We never did, but every time we hang that ornament we think of David and laugh. The present David gave her last year did make her cry, not when she got it, but I saw it a little later that day. And that brings me to another new tradition at the holidays.

Tears.

Our holidays now always include tears at some point that are in honor of our boy who is no longer here. And those tears are good. Like all the tears we have shed since the day he died, they are tears of love. They remind us that for ten short years there was someone here with us who we loved so much, and were loved back in return.

That kind of love never goes away. And the tears remind us we are alive and that we can still love. In a strange way I welcome the tears every year. It reminds me of how much I miss him, but also reminds me to love those around me today, because none of us knows if we will be here next Christmas or even tomorrow.

David is now a holiday memory. Like the greatest presents we ever got as a child or the first Christmas spent with the love of your life. It is a memory that is golden and untouchable.

Like all those great holiday memories, he becomes more dear ever year. He should be here with us, making more memories, but he cannot be, so instead he occupies that most sacred of places in our hearts. And he brings love and depth to every passing holiday season.

His last Christmas, we laid on the landing high above our Christmas tree in the living room, and I shared stories with him about Christmases when I was young.  I told him the dreams I use to have, and the things I wanted for Christmas. I told him that I always dreamed that some day I would have a son to share the holiday traditions with, and that that was the reason it meant so much to me to decorate the tree together and how to me there was nothing more special than the glow of the lights on that tree.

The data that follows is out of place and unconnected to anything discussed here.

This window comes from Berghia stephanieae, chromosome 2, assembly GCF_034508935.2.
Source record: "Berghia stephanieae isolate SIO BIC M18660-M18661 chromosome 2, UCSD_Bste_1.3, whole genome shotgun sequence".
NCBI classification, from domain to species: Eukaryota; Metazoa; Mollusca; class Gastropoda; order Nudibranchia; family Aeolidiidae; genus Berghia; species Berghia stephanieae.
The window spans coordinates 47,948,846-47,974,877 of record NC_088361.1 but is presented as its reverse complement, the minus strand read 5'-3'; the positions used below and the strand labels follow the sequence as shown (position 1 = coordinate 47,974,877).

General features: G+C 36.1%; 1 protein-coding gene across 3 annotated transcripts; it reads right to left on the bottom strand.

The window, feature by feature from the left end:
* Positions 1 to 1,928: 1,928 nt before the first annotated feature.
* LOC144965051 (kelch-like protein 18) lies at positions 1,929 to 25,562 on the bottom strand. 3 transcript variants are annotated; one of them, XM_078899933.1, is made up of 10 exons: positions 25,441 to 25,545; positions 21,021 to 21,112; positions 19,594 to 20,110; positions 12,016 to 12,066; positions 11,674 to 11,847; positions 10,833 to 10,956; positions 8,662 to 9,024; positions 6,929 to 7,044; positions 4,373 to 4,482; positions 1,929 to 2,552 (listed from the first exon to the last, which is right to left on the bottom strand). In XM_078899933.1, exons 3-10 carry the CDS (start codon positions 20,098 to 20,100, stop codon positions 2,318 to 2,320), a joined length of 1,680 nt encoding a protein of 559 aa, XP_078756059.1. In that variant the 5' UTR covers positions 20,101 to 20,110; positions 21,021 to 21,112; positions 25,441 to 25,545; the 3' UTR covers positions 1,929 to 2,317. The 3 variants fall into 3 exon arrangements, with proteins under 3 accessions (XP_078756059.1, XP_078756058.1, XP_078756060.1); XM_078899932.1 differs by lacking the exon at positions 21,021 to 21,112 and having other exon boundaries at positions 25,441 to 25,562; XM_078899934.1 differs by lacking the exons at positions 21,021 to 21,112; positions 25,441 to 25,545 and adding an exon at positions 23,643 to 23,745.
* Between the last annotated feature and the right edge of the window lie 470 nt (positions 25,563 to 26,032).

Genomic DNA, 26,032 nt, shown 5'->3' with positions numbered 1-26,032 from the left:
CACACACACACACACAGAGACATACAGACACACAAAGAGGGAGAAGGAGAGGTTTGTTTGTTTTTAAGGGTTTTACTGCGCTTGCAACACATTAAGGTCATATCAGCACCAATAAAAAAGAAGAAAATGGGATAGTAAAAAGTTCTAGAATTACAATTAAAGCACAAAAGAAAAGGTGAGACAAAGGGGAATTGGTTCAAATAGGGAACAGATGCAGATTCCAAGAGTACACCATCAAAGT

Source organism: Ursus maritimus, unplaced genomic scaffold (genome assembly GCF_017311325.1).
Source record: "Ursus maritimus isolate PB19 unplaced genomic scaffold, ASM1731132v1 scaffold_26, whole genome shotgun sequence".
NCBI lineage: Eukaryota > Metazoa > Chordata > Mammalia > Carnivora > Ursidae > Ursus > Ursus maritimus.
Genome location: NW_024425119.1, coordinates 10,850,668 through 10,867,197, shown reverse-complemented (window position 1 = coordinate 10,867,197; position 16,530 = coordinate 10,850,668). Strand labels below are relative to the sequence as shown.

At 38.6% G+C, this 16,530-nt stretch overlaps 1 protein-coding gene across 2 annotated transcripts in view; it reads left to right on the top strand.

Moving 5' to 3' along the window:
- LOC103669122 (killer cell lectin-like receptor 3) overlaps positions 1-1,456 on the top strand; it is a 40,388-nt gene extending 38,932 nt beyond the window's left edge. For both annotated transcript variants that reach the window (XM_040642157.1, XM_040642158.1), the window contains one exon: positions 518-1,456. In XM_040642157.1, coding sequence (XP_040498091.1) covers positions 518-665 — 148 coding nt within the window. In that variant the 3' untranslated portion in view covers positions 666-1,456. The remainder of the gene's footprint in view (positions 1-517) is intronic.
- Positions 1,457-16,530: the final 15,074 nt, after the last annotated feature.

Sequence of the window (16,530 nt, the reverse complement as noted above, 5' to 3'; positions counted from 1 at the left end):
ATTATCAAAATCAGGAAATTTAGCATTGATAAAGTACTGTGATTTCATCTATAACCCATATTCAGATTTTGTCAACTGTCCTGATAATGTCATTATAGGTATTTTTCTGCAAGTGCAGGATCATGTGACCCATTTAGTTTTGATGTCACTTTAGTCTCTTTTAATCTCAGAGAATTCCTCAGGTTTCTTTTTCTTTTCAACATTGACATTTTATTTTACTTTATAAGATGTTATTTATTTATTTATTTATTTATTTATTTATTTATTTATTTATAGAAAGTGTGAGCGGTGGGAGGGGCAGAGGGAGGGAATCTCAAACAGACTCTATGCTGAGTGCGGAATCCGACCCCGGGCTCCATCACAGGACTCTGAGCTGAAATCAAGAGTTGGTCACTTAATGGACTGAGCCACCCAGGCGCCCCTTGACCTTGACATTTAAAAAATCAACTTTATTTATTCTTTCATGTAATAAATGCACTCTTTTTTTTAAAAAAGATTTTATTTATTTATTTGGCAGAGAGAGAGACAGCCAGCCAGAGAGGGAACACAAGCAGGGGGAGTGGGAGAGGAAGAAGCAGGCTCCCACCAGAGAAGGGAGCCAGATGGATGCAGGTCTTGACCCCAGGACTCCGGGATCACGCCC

They still hold that same magic for me. But they are different today. They are different because of David.

Merry Christmas pal, I miss you so much.

Thanks to guest author Bart Sumner for sharing his story. Bart’s daughter has attended two Comfort Zone Camps and says they “gave her some great support to see her through the nightmare of losing her brother.” You can read more from Bart on his Healing Improv blog.

3 Comments:

  1. Daisy said on December 5, 2013 at 4:13 pm ... #

    “Tears” as a holiday tradition is poignant and bravely said. Thank you for this article, Bart.

  2. Monica Holloway said on December 5, 2013 at 6:05 pm ... #

    A brave and beautifully written tribute, not only to the author’s son, but to this honest, love-filled, grief-stricken family who just taught me more about grace than anything I’ve ever read. Thank you, Bart Sumner! Merry Christmas to all
    of you. Thank you for sharing David with us.

  3. Becca said on December 23, 2013 at 7:06 pm ... #

    So sorry for your loss. The loss of a child is supposedly the most painful. There is almost never one single day in my life that i do not cry; it only changes in how much of my day is devoted to uncontrollable mourning.